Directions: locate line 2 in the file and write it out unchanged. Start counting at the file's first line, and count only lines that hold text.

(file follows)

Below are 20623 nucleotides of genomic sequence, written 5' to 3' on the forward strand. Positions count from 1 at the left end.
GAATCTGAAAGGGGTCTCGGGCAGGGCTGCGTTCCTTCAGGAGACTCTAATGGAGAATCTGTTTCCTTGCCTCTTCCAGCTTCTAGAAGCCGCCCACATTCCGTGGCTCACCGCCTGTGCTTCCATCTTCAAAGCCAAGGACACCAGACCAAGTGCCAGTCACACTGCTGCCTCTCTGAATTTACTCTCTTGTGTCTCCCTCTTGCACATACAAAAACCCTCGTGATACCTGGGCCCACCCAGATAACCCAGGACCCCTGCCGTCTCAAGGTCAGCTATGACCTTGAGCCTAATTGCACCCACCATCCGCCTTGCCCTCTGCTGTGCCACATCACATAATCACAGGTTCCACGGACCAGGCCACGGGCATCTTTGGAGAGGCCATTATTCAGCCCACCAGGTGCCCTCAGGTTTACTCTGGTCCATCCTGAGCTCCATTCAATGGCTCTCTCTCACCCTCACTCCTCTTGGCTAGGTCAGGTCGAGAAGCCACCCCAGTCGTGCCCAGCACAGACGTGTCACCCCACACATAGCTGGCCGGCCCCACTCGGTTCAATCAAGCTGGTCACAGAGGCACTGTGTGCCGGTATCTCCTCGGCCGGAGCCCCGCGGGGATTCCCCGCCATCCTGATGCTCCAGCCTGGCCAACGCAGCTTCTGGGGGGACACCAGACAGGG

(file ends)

GAATCTGAAAGGGGTCTCGGGCAGGGCTGCGTTCCTTCAGGAGACTCTAATGGAGAATCTGTTTCCTTGCCTCTTCCAGCTTCTAGAAGCCGCCCACATTCCGTGGCTCACCGCCTGTGCTTCCATCTTCAAAGCCAAGGACACCAGACCAAGTGCCAGTCACACTGCTGCCTCTCTGAATTTACTCTCTTGTGTCTCCCTCTTGCACATACAAAAACCCTCGTGATACCTGGGCCCACCCAGATAACCCAGGACCCCTGCCGTCTCAAGGTCAGCTATGACCTTGAGCCTAATTGCACCCACCATCCGCCTTGCCCTCTGCTGTGCCACATCACATAATCACAGGTTCCACGGACCAGGCCACGGGCATCTTTGGAGAGGCCATTATTCAGCCCACCAGGTGCCCTCAGGTTTACTCTGGTCCATCCTGAGCTCCATTCAATGGCTCTCTCTCACCCTCACTCCTCTTGGCTAGGTCAGGTCGAGAAGCCACCCCAGTCGTGCCCAGCACAGACGTGTCACCCCACACATAGCTGGCCGGCCCCACTCGGTTCAATCAAGCTGGTCACAGAGGCACTGTGTGCCGGTATCTCCTCGGCCGGAGCCCCGCGGGGATTCCCCGCCATCCTGATGCTCCAGCCTGGCCAACGCAGCTTCTGGGGGGACACCAGACAGGG